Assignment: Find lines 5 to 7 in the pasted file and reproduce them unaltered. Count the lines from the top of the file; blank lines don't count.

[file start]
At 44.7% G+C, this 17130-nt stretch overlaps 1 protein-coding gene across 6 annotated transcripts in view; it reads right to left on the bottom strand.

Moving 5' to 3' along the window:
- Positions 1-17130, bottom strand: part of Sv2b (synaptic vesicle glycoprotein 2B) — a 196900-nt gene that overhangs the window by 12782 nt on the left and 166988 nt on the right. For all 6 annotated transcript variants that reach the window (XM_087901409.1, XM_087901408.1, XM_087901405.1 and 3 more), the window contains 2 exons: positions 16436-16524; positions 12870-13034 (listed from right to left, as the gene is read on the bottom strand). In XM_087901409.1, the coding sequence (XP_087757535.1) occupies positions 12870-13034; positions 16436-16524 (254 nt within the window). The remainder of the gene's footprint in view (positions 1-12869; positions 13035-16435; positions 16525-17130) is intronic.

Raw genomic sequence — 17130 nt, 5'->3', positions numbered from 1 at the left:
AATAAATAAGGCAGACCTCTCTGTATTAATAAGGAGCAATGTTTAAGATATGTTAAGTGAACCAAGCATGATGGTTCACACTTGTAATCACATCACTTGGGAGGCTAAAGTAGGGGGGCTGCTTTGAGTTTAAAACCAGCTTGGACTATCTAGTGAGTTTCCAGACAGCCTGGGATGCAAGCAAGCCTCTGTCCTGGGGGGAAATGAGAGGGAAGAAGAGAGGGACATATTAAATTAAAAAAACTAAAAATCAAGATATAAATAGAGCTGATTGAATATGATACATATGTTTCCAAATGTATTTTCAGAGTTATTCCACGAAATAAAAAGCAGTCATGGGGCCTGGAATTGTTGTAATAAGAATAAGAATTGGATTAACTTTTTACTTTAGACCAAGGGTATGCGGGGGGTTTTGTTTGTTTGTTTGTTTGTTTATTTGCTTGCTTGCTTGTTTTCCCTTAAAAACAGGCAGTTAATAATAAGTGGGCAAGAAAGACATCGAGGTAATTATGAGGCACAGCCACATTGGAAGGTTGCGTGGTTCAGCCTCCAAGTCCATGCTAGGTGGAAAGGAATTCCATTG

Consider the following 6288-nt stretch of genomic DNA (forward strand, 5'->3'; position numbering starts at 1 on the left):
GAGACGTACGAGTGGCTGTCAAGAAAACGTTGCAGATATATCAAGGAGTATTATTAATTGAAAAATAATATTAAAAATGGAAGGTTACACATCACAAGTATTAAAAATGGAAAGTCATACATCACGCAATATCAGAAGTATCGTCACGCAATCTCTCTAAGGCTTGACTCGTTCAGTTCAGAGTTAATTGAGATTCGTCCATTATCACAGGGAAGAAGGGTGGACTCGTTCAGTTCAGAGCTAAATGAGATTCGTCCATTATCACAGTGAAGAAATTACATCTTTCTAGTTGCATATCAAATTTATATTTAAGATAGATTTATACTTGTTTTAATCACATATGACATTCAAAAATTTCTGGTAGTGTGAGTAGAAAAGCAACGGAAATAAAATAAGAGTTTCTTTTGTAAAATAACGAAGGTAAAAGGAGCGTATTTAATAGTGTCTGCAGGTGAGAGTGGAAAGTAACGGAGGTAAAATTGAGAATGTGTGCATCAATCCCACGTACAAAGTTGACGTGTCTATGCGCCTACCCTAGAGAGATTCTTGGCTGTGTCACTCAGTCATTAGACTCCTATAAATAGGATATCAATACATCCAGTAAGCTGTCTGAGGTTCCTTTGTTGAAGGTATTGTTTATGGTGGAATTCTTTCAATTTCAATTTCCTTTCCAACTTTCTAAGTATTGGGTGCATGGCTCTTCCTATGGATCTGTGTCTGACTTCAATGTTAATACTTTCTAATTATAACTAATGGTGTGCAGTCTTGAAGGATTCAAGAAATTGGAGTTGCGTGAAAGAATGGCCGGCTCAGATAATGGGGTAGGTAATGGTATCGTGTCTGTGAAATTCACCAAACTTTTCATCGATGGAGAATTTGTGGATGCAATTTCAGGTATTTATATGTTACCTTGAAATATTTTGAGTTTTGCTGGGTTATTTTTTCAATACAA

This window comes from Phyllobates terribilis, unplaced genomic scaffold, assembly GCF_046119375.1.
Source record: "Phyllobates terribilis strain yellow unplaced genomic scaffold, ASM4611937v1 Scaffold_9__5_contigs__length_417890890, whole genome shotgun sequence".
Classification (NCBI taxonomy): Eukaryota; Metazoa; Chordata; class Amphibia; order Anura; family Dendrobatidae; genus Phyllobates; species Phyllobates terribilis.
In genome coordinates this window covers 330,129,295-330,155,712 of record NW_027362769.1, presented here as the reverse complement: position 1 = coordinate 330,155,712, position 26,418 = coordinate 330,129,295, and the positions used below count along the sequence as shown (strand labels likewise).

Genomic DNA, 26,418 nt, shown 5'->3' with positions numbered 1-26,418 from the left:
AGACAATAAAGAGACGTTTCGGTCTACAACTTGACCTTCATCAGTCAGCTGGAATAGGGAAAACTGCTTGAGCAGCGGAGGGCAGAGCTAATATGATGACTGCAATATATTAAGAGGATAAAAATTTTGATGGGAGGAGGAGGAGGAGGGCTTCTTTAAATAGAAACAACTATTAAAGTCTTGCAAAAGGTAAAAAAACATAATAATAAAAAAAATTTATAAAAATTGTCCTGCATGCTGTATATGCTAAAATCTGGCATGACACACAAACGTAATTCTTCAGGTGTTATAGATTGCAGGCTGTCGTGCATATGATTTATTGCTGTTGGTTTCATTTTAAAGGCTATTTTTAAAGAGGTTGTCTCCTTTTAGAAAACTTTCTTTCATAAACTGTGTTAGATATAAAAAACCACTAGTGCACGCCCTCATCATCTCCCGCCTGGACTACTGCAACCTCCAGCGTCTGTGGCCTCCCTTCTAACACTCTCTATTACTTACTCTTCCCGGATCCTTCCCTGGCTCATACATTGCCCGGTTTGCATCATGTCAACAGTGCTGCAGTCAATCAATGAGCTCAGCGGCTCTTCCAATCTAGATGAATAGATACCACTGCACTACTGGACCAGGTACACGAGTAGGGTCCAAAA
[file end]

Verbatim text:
AATAAATAAGGCAGACCTCTCTGTATTAATAAGGAGCAATGTTTAAGATATGTTAAGTGAACCAAGCATGATGGTTCACACTTGTAATCACATCACTTGGGAGGCTAAAGTAGGGGGGCTGCTTTGAGTTTAAAACCAGCTTGGACTATCTAGTGAGTTTCCAGACAGCCTGGGATGCAAGCAAGCCTCTGTCCTGGGGGGAAATGAGAGGGAAGAAGAGAGGGACATATTAAATTAAAAAAACTAAAAATCAAGATATAAATAGAGCTGATTGAATATGATACATATGTTTCCAAATGTATTTTCAGAGTTATTCCACGAAATAAAAAGCAGTCATGGGGCCTGGAATTGTTGTAATAAGAATAAGAATTGGATTAACTTTTTACTTTAGACCAAGGGTATGCGGGGGGTTTTGTTTGTTTGTTTGTTTGTTTATTTGCTTGCTTGCTTGTTTTCCCTTAAAAACAGGCAGTTAATAATAAGTGGGCAAGAAAGACATCGAGGTAATTATGAGGCACAGCCACATTGGAAGGTTGCGTGGTTCAGCCTCCAAGTCCATGCTAGGTGGAAAGGAATTCCATTG

Consider the following 6288-nt stretch of genomic DNA (forward strand, 5'->3'; position numbering starts at 1 on the left):
GAGACGTACGAGTGGCTGTCAAGAAAACGTTGCAGATATATCAAGGAGTATTATTAATTGAAAAATAATATTAAAAATGGAAGGTTACACATCACAAGTATTAAAAATGGAAAGTCATACATCACGCAATATCAGAAGTATCGTCACGCAATCTCTCTAAGGCTTGACTCGTTCAGTTCAGAGTTAATTGAGATTCGTCCATTATCACAGGGAAGAAGGGTGGACTCGTTCAGTTCAGAGCTAAATGAGATTCGTCCATTATCACAGTGAAGAAATTACATCTTTCTAGTTGCATATCAAATTTATATTTAAGATAGATTTATACTTGTTTTAATCACATATGACATTCAAAAATTTCTGGTAGTGTGAGTAGAAAAGCAACGGAAATAAAATAAGAGTTTCTTTTGTAAAATAACGAAGGTAAAAGGAGCGTATTTAATAGTGTCTGCAGGTGAGAGTGGAAAGTAACGGAGGTAAAATTGAGAATGTGTGCATCAATCCCACGTACAAAGTTGACGTGTCTATGCGCCTACCCTAGAGAGATTCTTGGCTGTGTCACTCAGTCATTAGACTCCTATAAATAGGATATCAATACATCCAGTAAGCTGTCTGAGGTTCCTTTGTTGAAGGTATTGTTTATGGTGGAATTCTTTCAATTTCAATTTCCTTTCCAACTTTCTAAGTATTGGGTGCATGGCTCTTCCTATGGATCTGTGTCTGACTTCAATGTTAATACTTTCTAATTATAACTAATGGTGTGCAGTCTTGAAGGATTCAAGAAATTGGAGTTGCGTGAAAGAATGGCCGGCTCAGATAATGGGGTAGGTAATGGTATCGTGTCTGTGAAATTCACCAAACTTTTCATCGATGGAGAATTTGTGGATGCAATTTCAGGTATTTATATGTTACCTTGAAATATTTTGAGTTTTGCTGGGTTATTTTTTCAATACAA